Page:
Ta-da! Music Is A Terrific Tool for Speech Therapy!
We finalize our in-depth look at tools for speech therapy with Music. Yes…music can truly be an effective tool for speech therapy! Think about it, rhymes, patterns, sounds and movement all help bring about speech language comprehension and articulation. According to “Use of Music in Speech-Language Therapy,” an article by Mary B. Zoller, “Using music is a multi-sensory experience that enhances a number of other skills that impact on speech and language development.” The use of music as a speech therapy tool serves to energize and engage a child, and encourages the child to actively participate. And the good news? You do not need to be a musician or a great singer to reap the benefits of music as therapy! Even using a silly voice and acting out the lyrics is helpful in engaging your child and a way to get them to listen attentively and unknowingly engage them in speech therapy exercises. As we have mentioned throughout this series, this does not serve to replace a proper evaluation or treatment from an SLP, rather music as a tool for speech therapy that you can do at home or in conjunction with your current speech therapy regime.
How Can Music Be A Speech Therapy Tool?
There was a recent story on CNN linking music to language building skills in the brain. In fact, doctors at Beth Isreal Deaconess Medical Center in Boston have been treating stroke patients who have lost their ability to speak with melodies and music. Engaging your child in meaningful and motivating interactions and modeling appropriate responses are critical parts of the music therapy process to be effective teaching tools.
When learning a new song, a child generally picks up on the repeating parts first. For example, “Twinkle Twinkle Little Star,” or “Row, Row, Row Your Boat,” your child will identify with the twinkle twinkle” or “row row” phrases first. The repetitive nature of these fun songs helps children learn words, specific sounds and basic parts of speech. Putting words to music breaks them down into syllables, emphasizes key consonants and slows down the sounds of speech. And, the more the songs are repeated, they gain a better understanding of how the rules of language operate and build predictability. Try to sing one of these songs, then pause while your child fills in the next word.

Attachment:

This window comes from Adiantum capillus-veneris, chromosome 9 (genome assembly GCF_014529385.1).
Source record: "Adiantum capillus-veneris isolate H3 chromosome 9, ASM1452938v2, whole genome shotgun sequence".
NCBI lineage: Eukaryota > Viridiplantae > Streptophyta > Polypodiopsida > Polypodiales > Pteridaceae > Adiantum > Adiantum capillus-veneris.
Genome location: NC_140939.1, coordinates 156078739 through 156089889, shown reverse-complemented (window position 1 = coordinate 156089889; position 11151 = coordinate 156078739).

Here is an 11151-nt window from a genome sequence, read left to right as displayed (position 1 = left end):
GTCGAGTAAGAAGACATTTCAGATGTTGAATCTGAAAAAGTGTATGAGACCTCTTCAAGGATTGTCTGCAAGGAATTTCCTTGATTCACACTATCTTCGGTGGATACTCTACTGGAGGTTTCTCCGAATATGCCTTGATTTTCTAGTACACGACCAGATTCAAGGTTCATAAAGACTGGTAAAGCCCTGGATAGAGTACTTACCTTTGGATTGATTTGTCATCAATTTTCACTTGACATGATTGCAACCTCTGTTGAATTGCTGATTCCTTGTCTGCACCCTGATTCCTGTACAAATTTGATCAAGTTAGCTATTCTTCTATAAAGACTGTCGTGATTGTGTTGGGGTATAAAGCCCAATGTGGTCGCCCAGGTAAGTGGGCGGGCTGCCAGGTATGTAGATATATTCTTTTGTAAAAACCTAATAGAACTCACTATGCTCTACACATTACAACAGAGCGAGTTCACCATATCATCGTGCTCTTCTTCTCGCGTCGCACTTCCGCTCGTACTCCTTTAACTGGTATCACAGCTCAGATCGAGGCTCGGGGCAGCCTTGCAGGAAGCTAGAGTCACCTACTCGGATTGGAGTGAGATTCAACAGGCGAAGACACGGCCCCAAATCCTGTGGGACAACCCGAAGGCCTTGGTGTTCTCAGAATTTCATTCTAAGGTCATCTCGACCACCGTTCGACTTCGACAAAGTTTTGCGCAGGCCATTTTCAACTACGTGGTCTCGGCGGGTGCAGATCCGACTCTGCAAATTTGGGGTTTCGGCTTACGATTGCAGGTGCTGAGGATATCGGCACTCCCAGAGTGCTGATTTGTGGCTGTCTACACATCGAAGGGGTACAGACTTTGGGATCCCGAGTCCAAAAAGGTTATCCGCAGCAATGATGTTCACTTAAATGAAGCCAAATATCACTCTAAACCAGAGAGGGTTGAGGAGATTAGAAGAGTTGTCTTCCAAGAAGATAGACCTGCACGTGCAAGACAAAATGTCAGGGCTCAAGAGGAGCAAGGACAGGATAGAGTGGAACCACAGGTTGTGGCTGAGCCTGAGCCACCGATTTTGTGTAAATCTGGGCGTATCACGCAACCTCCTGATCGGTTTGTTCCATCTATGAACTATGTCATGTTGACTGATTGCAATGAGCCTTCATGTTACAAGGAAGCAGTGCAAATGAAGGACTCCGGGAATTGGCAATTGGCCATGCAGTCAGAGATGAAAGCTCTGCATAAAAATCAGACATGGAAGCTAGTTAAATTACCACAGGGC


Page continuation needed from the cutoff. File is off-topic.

Some Favorite Music for Speech Therapy:
Music Together, All Around the Kitchen: 09 All Around the Kitchen: This is a great example of a song for speech therapy. It includes fun crazy voices, animal sounds and names familiar items from the kitchen. Plus, it will make your child want to dance all around the kitchen, cock-a-doodle doo!
The Wheels on the Bus: Movement paired with music greatly boosts the ability to acquire language skills. Children who see others hopping all around the room will engage in similar behavior and will begin to associate the words with the actions they are experiencing.
Talk It To Rock It: A comprehensive website of songs and melodies designed to enhance speech and language skills in children.
My First Songs by Ringzero Game Studio: This website introduces children and toddlers to the world of music and rhythm with catchy nursery rhymes and basics such as Old MacDonald and BINGO.All of these songs are excellent speech therapy for kids.
What are your favorites?
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